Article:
One of the winter vegetables in temperate climates.  Cabbages have many appearances: red , dark-green or light-green coloured (and all possible variations in between, even yellow-green).  Mostly sown during late spring they give a big crop from october or november on.  In mild climates most of these can be overwintered outside, otherwise they can be brought into a root cellar.

Many special ones exist, I’m just picking out one of the old (and nearly extinct French ones: choux de Saint-Saëns, with a very peculiar (un-cabbage-like) growing habit: it is sown in August, grown during wintertime and harvested the next winter. The flower stalks only appear in the third year (cabbage normally flower after two years...) .  This old French one can become enormously big, cabbages up to 20 kgs aren’t exceptionnal!


Many edibles can be found in the ‘ornamental’ campanula plant section.  There are especially lots of campanulas with edible leaves, used mainly as salad ingredients.  And , off course, the flowers are also edible.  There is one species (campanula rapunculus) with an edible, radish-like root (see rampion). Very easy to grow, and some species stay green during mild winters, campanula glomerata and campanula versicolor are some of the best.


A biennial plant widely known for its edible seeds, which are used as a bread flavouring, lots of cheese is made with the Caraway (carum carvi) seeds, these are known over here (and especially in Germany ) under the name kummel.  But the leaves are even better, especially young leaves, added to salads, or prepared as a warm dish. The seeds are only produced in the second year, the plants can reseed easily


I just tried this out this year, it is a winter salad plant, but either it was in a wrong spot, either I have the wrong soil structure or even climate, but it didn’t really work out they way I expected it.  I didn’t even get a chance to taste the leaves yet, but the few plants that are left seem to be winter hardy.


Speaking of an ornamental... Cardoon (cynara cardunculus) is a wonderful plants, the big leaves, sometimes up to 1,5 metres or more are amazingly attractive, the flower heads are just beauties (and very attractive to bees).  Traditionally the plants are bleeched during spring (and in some areas during winter), and sold as a good-tasting vegetable on markets (but, they can be big, I’ve seen the blanched plants in Switzerland, nearly 2 metres!).  Years ago some special cellars were built for this, some still exist, although the blanching technique (and eating the cardoon) seems to be disappearing...   They are quite easy to grow, but they need space and a winter protection whenever frost strikes hard (it’s also possible to dig up the roots and store them in a frost-free place during wintertimes, and replant them in spring).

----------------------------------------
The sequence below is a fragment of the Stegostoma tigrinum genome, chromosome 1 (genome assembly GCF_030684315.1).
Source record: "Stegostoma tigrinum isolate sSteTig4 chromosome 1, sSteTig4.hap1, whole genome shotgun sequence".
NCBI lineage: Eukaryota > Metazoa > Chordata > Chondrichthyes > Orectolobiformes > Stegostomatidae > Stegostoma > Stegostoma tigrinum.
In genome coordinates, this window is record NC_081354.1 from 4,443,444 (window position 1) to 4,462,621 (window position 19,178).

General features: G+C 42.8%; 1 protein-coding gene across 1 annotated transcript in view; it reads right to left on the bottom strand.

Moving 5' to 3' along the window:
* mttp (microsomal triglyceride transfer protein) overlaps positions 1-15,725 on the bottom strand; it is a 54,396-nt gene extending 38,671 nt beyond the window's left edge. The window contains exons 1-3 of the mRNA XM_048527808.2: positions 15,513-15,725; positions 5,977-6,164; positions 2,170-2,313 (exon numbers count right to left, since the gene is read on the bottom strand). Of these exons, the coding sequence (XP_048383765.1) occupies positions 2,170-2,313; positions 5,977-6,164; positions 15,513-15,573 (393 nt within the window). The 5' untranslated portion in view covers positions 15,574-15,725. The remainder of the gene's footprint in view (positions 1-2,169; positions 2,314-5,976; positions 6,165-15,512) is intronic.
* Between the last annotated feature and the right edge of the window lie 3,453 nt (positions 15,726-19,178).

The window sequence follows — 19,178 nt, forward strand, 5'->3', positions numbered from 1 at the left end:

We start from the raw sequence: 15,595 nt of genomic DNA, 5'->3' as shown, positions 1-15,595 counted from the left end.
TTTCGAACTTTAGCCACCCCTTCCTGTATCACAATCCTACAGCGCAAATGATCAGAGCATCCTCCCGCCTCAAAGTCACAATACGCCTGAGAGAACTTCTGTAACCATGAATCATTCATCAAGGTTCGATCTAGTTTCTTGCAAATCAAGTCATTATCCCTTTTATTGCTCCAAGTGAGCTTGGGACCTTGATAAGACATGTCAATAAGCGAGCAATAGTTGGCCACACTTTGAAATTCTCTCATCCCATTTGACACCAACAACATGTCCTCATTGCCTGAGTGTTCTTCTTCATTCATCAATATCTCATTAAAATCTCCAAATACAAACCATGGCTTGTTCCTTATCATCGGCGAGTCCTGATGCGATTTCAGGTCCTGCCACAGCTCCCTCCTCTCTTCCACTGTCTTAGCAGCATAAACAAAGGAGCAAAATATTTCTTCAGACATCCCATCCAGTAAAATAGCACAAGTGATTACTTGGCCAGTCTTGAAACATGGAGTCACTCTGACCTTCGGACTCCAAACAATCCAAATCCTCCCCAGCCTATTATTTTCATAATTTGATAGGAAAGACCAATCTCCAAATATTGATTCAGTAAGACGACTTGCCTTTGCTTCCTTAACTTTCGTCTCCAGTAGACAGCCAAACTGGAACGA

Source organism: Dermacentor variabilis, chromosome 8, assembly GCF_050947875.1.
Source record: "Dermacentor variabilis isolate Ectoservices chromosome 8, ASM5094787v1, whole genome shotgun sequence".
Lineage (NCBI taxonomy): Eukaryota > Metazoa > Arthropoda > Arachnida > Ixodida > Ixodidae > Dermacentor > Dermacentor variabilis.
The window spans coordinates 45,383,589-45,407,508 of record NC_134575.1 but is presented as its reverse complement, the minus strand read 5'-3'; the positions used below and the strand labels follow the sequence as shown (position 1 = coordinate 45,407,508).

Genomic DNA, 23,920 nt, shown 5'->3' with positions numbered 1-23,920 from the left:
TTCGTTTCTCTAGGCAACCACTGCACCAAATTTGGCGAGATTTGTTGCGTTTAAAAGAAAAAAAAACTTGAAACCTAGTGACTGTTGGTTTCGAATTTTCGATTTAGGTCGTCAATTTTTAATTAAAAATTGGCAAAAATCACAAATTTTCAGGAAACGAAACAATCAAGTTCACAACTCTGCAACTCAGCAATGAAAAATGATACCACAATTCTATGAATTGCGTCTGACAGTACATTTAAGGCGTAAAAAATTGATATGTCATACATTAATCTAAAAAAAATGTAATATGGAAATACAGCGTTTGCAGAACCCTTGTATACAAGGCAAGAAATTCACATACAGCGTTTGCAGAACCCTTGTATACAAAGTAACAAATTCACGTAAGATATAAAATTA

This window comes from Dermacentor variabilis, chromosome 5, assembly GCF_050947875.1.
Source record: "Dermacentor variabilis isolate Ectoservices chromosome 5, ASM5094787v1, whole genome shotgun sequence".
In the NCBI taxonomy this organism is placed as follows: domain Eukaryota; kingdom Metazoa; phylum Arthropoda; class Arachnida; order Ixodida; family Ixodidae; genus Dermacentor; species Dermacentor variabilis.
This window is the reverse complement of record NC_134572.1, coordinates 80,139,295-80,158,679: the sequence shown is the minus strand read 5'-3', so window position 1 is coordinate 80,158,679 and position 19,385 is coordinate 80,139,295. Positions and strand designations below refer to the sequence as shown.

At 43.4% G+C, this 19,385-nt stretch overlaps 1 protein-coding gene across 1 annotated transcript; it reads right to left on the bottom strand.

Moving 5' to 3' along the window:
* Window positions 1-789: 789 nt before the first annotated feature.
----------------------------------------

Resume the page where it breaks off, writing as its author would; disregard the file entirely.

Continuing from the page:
As usual, there are quite a bit of varieties, with other shaped leaves (some are spiny, some not), or colours, a new one for me was a nice-coloured red-stemmed one..


A classic vegetable, with, again, lots of different colours and even shapes, short and thin, fat or long, ... Originally the carrots that were eaten in Europe were white, the orange colour is a fairly recent addition, but it soon invaded the market.  Carrots can be grown almost all year round, there are winter (storage ) varieties, spring varieties (mostly short stubby ones), summer varieties,...

Carrots are biennial, so if you leave them in the ground, they will produce flowers the next year.

If you want to grow your own carrot seed, make sure you make a good selection of the carrots you want (for example selected on straightness), and grow at least 50 of them, just to keep the genetic variability... So, you’ll end up with lots of seeds! Preferably take the seeds from the first or second flower heads, they will produce the best seeds (and certainly make sure these selected carrots cannot cross with other carrots or the wild Queen Anne’s lace !

And, off course, the leaves can be eaten too, and carrots are sometimes used for colouring foods (but I’m not sure whether the roots or the seeds are used for this.


When I first grew out this plant, I thought this would be too demanding in warmth to grow it here, but it proved to be perfectly adapted for our grey summers.  The only disadvantage is : they are quite quick to bolt, and considering the fact that the leaves are eaten, that’s a bit of a disadvantage. Cat’s whisker (cleome gynandra) is one of the crops that deserve a more widespread attention, in some tropical countries the plants are weeded (they do have a bit of a weedy habit in warm and humid climates), but they could be used a lot, the leaves are added to salads, or prepared in all kinds of warm dishes. As you can see in the pictures the plants are quite small, but they are easily grown in a nice line or round patch.